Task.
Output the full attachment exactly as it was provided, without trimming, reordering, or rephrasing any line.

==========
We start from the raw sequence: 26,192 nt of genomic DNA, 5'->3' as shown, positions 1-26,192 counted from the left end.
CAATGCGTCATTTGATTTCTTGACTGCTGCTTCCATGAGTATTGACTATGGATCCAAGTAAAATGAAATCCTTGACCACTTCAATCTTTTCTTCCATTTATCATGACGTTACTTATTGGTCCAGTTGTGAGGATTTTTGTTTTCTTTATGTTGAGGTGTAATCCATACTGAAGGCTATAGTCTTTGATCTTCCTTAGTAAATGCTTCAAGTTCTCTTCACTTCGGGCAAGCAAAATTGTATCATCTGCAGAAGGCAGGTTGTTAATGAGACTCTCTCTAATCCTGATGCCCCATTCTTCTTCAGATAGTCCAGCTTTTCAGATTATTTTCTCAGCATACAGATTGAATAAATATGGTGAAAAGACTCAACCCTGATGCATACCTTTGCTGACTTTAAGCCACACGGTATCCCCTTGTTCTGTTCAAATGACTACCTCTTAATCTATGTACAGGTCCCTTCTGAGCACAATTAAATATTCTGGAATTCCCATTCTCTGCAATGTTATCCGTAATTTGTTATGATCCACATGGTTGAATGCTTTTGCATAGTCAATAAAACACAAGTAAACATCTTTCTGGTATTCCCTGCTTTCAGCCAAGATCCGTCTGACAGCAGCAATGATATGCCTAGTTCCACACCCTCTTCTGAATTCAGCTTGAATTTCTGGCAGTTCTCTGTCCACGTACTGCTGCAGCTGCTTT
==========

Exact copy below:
We start from the raw sequence: 26,192 nt of genomic DNA, 5'->3' as shown, positions 1-26,192 counted from the left end.
CAATGCGTCATTTGATTTCTTGACTGCTGCTTCCATGAGTATTGACTATGGATCCAAGTAAAATGAAATCCTTGACCACTTCAATCTTTTCTTCCATTTATCATGACGTTACTTATTGGTCCAGTTGTGAGGATTTTTGTTTTCTTTATGTTGAGGTGTAATCCATACTGAAGGCTATAGTCTTTGATCTTCCTTAGTAAATGCTTCAAGTTCTCTTCACTTCGGGCAAGCAAAATTGTATCATCTGCAGAAGGCAGGTTGTTAATGAGACTCTCTCTAATCCTGATGCCCCATTCTTCTTCAGATAGTCCAGCTTTTCAGATTATTTTCTCAGCATACAGATTGAATAAATATGGTGAAAAGACTCAACCCTGATGCATACCTTTGCTGACTTTAAGCCACACGGTATCCCCTTGTTCTGTTCAAATGACTACCTCTTAATCTATGTACAGGTCCCTTCTGAGCACAATTAAATATTCTGGAATTCCCATTCTCTGCAATGTTATCCGTAATTTGTTATGATCCACATGGTTGAATGCTTTTGCATAGTCAATAAAACACAAGTAAACATCTTTCTGGTATTCCCTGCTTTCAGCCAAGATCCGTCTGACAGCAGCAATGATATGCCTAGTTCCACACCCTCTTCTGAATTCAGCTTGAATTTCTGGCAGTTCTCTGTCCACGTACTGCTGCAGCTGCTTT